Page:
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For many occurrences in life, it is easy to be wise after the event. Yet, while this Sunday, April 24th marks the passing of 100 years since the start of Ireland’s 1916 Easter Rising, no one can say with any certainty what the men and women behind it should or should not have done. ‘A terrible beauty is born’ is how the great Irish poet, William Butler Yeats, summed up the contrasting emotions of the time. In many ways, it continues to be viewed thus.
It’s probably fair to say that had there been a national plebiscite at the time to rebel or not, the latter would have won the day. This is not to say that a majority on the island did not want a change in how the country was governed, more that past experiences of failed uprisings had surely left the populace sceptical that a new attempt would succeed. The lack of popular support and indifference that history records when the rising broke out suggest this. (On the democratic front, one can also point to the many occasions when the concerns of the Irish masses were ignored by their colonial masters.)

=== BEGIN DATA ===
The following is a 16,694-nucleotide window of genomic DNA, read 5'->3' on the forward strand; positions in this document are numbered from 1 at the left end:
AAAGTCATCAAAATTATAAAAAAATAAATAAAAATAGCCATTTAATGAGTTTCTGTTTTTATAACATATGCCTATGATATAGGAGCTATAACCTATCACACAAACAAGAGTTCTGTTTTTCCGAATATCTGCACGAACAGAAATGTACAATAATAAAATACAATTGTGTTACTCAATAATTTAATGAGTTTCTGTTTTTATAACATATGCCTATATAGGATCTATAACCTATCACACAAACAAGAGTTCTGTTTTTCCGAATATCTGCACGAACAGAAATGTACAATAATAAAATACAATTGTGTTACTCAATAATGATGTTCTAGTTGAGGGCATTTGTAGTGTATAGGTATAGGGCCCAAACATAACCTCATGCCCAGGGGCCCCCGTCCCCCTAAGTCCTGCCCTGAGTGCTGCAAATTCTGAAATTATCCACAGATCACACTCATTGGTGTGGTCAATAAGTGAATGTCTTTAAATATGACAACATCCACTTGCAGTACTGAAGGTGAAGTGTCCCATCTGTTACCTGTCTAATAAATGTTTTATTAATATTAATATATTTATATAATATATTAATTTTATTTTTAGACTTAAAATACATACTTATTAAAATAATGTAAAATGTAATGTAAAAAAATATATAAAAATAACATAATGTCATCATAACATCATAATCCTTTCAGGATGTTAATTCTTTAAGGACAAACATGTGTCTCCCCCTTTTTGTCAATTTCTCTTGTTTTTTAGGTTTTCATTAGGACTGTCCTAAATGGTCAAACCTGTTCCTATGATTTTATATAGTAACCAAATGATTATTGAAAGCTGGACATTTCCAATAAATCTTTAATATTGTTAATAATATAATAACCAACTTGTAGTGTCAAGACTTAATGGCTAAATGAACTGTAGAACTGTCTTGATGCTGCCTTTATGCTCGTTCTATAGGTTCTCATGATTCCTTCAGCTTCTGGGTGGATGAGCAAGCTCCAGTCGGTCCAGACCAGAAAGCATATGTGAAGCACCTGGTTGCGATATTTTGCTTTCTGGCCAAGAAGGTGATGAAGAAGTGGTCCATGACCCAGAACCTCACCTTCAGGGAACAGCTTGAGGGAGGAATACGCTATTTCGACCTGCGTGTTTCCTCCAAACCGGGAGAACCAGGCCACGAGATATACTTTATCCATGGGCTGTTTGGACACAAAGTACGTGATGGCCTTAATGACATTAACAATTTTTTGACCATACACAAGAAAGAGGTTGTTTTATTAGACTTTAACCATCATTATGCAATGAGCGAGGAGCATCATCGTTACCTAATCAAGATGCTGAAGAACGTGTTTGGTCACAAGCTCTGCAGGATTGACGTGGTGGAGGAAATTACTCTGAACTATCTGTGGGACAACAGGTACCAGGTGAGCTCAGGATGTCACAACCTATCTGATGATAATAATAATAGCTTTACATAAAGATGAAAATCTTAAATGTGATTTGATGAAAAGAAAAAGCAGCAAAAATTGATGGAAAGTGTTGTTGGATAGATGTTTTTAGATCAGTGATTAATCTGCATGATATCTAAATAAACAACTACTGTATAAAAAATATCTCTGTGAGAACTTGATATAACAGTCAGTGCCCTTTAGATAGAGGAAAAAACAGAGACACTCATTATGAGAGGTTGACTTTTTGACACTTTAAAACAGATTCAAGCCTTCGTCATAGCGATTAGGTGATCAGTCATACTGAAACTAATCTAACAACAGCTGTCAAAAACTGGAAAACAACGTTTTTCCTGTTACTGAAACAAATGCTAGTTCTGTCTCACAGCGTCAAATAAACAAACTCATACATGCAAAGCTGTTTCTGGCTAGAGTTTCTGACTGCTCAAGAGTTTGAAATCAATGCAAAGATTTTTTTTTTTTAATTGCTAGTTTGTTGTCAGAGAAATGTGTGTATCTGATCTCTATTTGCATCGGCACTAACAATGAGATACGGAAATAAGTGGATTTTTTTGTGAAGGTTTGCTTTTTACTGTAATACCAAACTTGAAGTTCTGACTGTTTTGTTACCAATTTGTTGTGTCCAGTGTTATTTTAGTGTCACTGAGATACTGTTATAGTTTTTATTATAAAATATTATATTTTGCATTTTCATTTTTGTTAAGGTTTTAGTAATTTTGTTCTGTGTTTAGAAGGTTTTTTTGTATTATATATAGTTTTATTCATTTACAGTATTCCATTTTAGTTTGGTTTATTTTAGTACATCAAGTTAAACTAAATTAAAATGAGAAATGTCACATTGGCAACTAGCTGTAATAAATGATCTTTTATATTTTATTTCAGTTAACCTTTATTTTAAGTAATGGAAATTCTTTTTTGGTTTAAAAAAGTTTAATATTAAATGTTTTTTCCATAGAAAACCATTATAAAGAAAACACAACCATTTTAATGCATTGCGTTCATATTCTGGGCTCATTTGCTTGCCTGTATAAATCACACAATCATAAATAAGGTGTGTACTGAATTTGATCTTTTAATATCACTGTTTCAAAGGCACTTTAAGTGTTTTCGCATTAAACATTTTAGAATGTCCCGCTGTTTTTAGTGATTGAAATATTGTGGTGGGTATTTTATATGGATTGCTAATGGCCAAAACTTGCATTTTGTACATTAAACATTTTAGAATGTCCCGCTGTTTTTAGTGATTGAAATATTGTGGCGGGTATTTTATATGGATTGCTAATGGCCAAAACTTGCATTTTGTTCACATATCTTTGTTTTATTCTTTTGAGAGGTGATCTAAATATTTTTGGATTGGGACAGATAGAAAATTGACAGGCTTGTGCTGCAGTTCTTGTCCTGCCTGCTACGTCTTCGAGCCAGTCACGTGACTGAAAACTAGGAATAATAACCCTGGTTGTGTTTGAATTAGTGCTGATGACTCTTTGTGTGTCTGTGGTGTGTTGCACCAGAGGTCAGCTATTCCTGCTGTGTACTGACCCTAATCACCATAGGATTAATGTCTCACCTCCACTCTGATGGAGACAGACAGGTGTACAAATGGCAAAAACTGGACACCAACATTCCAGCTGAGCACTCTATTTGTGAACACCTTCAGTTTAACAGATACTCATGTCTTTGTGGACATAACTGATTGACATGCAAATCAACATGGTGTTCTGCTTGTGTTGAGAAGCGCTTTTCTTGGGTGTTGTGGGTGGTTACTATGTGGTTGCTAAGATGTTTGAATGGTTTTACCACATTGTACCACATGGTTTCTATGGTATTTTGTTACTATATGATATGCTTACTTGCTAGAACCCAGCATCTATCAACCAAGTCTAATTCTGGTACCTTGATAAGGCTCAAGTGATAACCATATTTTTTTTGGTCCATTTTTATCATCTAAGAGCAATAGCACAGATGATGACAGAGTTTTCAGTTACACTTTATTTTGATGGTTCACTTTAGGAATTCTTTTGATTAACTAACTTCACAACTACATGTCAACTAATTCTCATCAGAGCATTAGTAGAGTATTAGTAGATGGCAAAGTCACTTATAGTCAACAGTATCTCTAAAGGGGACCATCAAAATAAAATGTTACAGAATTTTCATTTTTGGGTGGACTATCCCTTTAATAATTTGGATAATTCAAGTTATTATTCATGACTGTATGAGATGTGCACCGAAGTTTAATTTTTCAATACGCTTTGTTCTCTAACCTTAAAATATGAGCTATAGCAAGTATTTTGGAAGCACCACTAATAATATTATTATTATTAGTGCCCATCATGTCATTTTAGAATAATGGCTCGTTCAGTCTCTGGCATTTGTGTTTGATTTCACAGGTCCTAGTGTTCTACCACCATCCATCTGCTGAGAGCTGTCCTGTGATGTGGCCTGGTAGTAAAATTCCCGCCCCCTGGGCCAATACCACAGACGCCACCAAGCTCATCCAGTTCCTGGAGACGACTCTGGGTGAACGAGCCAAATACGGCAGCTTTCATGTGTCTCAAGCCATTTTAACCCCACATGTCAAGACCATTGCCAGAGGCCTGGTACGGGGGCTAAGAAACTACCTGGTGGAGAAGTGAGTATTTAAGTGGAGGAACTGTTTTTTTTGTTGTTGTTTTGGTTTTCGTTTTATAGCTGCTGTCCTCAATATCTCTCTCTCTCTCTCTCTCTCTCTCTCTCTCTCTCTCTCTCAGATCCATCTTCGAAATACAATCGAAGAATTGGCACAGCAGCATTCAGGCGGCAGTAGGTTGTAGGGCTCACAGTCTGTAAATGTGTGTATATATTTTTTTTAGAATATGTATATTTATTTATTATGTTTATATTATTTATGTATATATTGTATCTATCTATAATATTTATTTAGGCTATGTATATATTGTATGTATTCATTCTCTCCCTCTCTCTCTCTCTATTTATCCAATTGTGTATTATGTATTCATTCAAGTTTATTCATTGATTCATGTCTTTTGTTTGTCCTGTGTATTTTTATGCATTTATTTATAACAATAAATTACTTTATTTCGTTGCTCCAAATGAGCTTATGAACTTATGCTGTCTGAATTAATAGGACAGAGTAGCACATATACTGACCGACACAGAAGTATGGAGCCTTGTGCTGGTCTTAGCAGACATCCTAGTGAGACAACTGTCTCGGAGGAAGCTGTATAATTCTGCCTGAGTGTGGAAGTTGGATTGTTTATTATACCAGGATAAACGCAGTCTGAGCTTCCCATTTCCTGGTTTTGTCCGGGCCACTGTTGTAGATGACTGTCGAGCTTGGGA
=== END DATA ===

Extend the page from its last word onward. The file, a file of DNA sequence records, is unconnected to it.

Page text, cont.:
Yet, it didn’t take long for that to change; vindication for the actions of the Rising’s leaders in a sense. However, their stated aim was to achieve an all-island republic; this of course did not happen and has not happened.
Taking into account the political developments at Westminster at the time, it seems that some sort of Home Rule would have been granted once World War One was over, with perhaps separate parliaments for both Dublin and Belfast, considering the vehement opposition to the idea in the north-east. In other words, something very similar to the agreement actually reached between Britain and Ireland in the years after 1916. Or it may have even led to a devolved parliament for a united Ireland, remaining part of the United Kingdom albeit.
Therefore, it could be suggested that the rising and subsequent guerrilla war were unnecessary. Moreover, these further deepened the north-south divide.
On the other hand, we can only assume that a solely political path would have led to Home Rule. Diplomacy had failed in the past, which led some to believe that a forceful ‘stick’ approach was needed to get any meaningful concessions from Britain.
It is in this light we have to judge the actions of those who carried out the 1916 Rising. They did what they felt was necessary at the time.
With the benefit of hindsight you could argue, as some do, that it was the wrong move. Be that as it may, respect must be given to those who made what was for many akin to a suicidal attack on the forces of what they viewed as an oppressive regime.
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